Another quirk of fine art: Though counterfeiting currency is explicitly illegal, the act of copying an artwork or an artist’s style is not. At least some of the paintings at the heart of the Palm Beach gallery case, for instance, initially came to the market—legally—with the caveat that they were reproductions or “after” the artist in question, not the real deal. The gallerist, Daniel Elie Bouaziz, allegedly bought them for a pittance online, then omitted those essential details and dreamed up false provenances before selling them at a steep markup—one of them, to an undercover agent, for $12 million. Bouaziz has pleaded not guilty.
Even replicating the signature of an artist on a knockoff is not breaking any laws, per se, according to Jason Hernandez, the former assistant US attorney who prosecuted the infamous Knoedler Gallery case, in which one of the most venerable galleries in the United States sold dozens of forged canvases over the course of 17 years as works by Rothko, Pollock, Motherwell and other 20th-century greats. In reality, a Chinese math professor living in Queens painted them, though he has claimed ignorance that they’d be marketed as legit. (When authorities finally raided his garage studio, he had already hightailed it back to China, leaving behind such tidbits as an envelope labeled “Mark Rothko nails.”)
“If you just paint something in the style of a Pollock and you write ‘J. Pollock’ on it, you wouldn’t be committing a crime if someone said, ‘That looks great. I’ll give you $500,000 for it,’ because you haven’t really made a false representation—you haven’t said that ‘Pollock’ was by the famous artist,” says Hernandez, now a lawyer in private practice in Miami. “You haven’t said anything, as a matter of fact, and you wouldn’t have an obligation to say anything about the signature. Now, if a person came to you and said, ‘That looks great. Is that a genuine Pollock?’ and you said, ‘Yes,’ now you’ve committed fraud because you reasonably understand what they mean as, ‘Is this by the famous artist Jackson Pollock?’ and you know it wasn’t because you painted it. Then you would be committing a crime.”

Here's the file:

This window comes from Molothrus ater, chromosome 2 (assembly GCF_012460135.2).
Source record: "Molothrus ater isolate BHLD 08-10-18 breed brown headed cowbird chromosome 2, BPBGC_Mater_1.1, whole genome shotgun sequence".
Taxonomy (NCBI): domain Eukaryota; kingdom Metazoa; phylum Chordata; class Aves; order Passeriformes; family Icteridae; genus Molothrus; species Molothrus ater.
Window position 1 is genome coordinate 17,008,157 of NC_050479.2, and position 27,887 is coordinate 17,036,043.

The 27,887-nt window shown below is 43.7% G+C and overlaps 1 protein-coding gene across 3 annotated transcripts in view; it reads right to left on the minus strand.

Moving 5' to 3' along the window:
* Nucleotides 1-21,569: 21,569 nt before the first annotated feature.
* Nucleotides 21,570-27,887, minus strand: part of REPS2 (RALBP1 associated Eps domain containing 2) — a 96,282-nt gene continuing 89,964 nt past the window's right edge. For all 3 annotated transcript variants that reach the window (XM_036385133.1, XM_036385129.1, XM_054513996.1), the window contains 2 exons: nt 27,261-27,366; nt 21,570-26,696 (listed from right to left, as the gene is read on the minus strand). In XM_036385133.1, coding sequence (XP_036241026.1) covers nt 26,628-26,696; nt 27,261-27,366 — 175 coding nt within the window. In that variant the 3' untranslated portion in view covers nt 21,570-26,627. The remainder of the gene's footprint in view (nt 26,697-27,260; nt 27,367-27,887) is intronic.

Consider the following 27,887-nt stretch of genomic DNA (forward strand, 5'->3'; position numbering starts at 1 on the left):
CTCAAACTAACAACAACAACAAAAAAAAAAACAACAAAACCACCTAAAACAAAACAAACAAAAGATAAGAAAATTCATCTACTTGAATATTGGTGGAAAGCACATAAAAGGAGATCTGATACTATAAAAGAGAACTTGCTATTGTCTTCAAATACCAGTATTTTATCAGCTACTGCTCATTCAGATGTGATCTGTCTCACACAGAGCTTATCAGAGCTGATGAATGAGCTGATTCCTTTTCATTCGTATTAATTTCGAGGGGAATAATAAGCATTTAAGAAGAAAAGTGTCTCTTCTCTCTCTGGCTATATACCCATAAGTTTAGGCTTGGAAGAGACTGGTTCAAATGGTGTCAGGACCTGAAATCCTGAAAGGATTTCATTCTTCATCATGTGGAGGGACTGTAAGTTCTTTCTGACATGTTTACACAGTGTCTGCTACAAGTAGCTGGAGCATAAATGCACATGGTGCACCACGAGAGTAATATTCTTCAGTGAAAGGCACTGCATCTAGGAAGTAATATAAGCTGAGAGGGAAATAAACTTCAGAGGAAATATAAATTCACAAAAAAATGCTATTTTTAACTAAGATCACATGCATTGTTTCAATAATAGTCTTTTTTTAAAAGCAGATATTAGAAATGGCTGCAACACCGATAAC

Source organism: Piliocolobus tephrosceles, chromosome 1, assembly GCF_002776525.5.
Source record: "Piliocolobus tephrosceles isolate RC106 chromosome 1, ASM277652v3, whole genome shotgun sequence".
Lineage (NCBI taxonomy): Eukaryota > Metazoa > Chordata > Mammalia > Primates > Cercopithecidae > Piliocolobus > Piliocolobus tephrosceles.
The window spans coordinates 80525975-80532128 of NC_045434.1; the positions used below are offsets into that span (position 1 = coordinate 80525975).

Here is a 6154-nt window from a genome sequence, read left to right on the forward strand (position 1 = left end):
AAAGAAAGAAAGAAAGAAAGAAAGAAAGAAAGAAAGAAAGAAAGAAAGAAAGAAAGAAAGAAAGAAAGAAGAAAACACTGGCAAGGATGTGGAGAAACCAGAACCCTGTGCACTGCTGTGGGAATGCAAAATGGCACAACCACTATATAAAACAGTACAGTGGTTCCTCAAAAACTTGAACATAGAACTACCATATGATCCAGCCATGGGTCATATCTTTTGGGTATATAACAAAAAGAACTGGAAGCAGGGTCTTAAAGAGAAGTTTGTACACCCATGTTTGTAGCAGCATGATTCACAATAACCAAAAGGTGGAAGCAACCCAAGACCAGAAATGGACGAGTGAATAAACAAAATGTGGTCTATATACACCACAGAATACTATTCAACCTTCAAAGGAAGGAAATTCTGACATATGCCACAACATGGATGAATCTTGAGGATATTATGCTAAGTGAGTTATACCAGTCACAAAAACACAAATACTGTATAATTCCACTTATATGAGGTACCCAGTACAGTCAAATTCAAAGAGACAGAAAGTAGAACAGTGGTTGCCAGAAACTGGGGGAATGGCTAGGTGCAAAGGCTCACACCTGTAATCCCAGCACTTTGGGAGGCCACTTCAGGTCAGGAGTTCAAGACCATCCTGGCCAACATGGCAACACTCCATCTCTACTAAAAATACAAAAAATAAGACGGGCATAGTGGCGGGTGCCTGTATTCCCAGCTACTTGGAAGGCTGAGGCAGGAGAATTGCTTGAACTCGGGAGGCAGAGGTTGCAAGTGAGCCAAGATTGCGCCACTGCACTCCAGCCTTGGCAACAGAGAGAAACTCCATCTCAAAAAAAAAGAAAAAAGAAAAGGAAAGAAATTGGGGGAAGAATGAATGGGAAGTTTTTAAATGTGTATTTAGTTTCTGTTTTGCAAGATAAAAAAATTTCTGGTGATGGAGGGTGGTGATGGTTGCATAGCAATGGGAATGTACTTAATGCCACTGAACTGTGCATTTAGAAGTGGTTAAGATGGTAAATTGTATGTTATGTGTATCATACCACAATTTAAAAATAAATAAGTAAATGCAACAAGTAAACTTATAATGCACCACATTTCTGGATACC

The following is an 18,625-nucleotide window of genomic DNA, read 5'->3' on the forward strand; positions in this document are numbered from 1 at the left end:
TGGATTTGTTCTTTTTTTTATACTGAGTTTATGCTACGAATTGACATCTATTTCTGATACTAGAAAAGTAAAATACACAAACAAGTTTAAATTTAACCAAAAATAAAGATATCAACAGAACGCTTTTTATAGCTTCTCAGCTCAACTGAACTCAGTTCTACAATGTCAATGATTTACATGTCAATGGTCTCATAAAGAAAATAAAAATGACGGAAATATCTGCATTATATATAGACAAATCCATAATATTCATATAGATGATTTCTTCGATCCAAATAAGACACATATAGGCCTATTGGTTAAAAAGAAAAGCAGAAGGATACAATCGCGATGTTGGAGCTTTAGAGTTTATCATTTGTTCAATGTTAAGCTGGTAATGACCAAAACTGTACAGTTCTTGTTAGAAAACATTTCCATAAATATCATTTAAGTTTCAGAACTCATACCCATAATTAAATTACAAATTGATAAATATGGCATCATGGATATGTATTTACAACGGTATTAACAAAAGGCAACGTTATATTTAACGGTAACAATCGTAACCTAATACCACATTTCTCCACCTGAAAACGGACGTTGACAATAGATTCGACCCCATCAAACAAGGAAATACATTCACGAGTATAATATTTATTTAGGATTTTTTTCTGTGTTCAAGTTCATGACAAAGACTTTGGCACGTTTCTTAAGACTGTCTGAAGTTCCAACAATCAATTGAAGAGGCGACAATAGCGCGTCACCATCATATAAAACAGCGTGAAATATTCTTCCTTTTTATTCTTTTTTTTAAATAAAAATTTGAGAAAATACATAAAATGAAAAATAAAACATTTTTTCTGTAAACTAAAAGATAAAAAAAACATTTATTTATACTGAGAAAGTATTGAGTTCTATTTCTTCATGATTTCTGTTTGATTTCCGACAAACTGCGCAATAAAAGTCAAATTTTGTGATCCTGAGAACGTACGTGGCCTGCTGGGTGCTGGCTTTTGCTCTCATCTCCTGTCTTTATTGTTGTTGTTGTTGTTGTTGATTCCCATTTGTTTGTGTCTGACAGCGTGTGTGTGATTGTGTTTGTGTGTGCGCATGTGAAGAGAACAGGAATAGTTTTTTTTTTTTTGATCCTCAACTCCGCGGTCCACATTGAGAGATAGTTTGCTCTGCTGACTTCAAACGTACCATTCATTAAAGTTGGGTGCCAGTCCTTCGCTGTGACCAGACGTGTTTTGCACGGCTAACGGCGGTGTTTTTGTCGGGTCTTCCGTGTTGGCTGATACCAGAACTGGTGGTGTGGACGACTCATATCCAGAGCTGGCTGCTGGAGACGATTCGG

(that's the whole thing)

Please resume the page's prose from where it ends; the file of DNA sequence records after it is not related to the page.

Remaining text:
Well, yes. But only if you went ahead and took that person’s money, that is.
Hernandez points to a bizarre situation that came to light in 2010, in which a Mississippi man by the name of Mark Landis was discovered to have painted scores of works in the disparate styles of several artists, many of them American Impressionists, and donated them to at least 50 museums over some 20 years, perhaps for the simple pleasure of seeing his work pass muster and hang alongside famous artists. Even after eventually being outed, he was so determined to keep up the ruse that he continued to gift paintings by using aliases such as a Jesuit priest. Landis has never faced prosecution.
“The reason why it wasn’t a crime is that he never got any money for it,” Hernandez explains. Landis neither asked for nor received a fee, nor, wisely, did he take a tax deduction. (The Feds sometimes nab fraudsters not for their root misdeed but for failing to declare the proceeds.)
“For it to be a crime, you have to have done it for financial gain. This guy just showed up, gave them a painting. They assumed it was by someone famous, or they were told it was by someone famous. We don’t put people in prison for that.”
Landis did not deprive the museums of funds, only their pride.
Predators know all too well that ego—and its attendant dread of public ridicule—can be a powerful deterrent to reporting art crimes. No one, particularly uber-successful sorts who indulge in big-ticket collecting, or museum professionals whose careers are built on confidently projecting expertise, wants to admit they’ve been had, whether with forgeries or financial shenanigans. Very often, though, victims are not some innocents who’ve never set foot in an auction room; they’re seasoned collectors, even museum trustees.
Take Michael Ovitz, an art-world fixture who has poured millions into top-notch examples of abstract expressionism, pop, minimalism and even Rembrandt etchings and has long held a prestigious spot on the board of the Museum of Modern Art. A cofounder of Hollywood powerhouse CAA, Ovitz is known for his savvy. Yet even he fell victim to an unscrupulous dealer, tripped up by the tendency of art-world denizens to trust each other.